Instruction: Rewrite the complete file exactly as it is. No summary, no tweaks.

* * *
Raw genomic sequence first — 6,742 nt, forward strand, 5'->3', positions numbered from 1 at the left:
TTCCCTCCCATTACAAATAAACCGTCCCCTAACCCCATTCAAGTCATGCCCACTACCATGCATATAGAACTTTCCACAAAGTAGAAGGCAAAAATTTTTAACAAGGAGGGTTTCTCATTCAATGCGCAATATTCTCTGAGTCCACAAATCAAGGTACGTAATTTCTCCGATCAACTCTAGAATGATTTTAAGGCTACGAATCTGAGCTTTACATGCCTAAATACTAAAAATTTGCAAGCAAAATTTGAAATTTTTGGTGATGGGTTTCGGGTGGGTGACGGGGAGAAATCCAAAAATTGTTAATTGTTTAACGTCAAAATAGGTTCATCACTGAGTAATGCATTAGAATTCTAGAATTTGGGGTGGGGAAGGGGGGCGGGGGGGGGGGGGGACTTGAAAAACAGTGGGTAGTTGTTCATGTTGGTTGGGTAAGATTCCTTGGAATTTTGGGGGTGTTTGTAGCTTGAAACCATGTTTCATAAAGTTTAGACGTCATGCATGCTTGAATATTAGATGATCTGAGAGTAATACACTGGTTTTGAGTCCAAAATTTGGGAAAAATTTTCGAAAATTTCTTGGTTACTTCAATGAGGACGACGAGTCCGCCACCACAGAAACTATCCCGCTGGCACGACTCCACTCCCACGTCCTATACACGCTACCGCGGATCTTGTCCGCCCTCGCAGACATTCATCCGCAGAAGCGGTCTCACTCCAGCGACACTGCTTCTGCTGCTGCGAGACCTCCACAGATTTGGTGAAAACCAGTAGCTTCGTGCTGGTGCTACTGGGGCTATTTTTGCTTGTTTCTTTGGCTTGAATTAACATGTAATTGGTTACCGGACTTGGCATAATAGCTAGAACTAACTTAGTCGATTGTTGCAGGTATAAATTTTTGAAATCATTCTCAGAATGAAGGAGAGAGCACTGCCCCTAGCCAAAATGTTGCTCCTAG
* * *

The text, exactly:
Raw genomic sequence first — 6,742 nt, forward strand, 5'->3', positions numbered from 1 at the left:
TTCCCTCCCATTACAAATAAACCGTCCCCTAACCCCATTCAAGTCATGCCCACTACCATGCATATAGAACTTTCCACAAAGTAGAAGGCAAAAATTTTTAACAAGGAGGGTTTCTCATTCAATGCGCAATATTCTCTGAGTCCACAAATCAAGGTACGTAATTTCTCCGATCAACTCTAGAATGATTTTAAGGCTACGAATCTGAGCTTTACATGCCTAAATACTAAAAATTTGCAAGCAAAATTTGAAATTTTTGGTGATGGGTTTCGGGTGGGTGACGGGGAGAAATCCAAAAATTGTTAATTGTTTAACGTCAAAATAGGTTCATCACTGAGTAATGCATTAGAATTCTAGAATTTGGGGTGGGGAAGGGGGGCGGGGGGGGGGGGGGACTTGAAAAACAGTGGGTAGTTGTTCATGTTGGTTGGGTAAGATTCCTTGGAATTTTGGGGGTGTTTGTAGCTTGAAACCATGTTTCATAAAGTTTAGACGTCATGCATGCTTGAATATTAGATGATCTGAGAGTAATACACTGGTTTTGAGTCCAAAATTTGGGAAAAATTTTCGAAAATTTCTTGGTTACTTCAATGAGGACGACGAGTCCGCCACCACAGAAACTATCCCGCTGGCACGACTCCACTCCCACGTCCTATACACGCTACCGCGGATCTTGTCCGCCCTCGCAGACATTCATCCGCAGAAGCGGTCTCACTCCAGCGACACTGCTTCTGCTGCTGCGAGACCTCCACAGATTTGGTGAAAACCAGTAGCTTCGTGCTGGTGCTACTGGGGCTATTTTTGCTTGTTTCTTTGGCTTGAATTAACATGTAATTGGTTACCGGACTTGGCATAATAGCTAGAACTAACTTAGTCGATTGTTGCAGGTATAAATTTTTGAAATCATTCTCAGAATGAAGGAGAGAGCACTGCCCCTAGCCAAAATGTTGCTCCTAG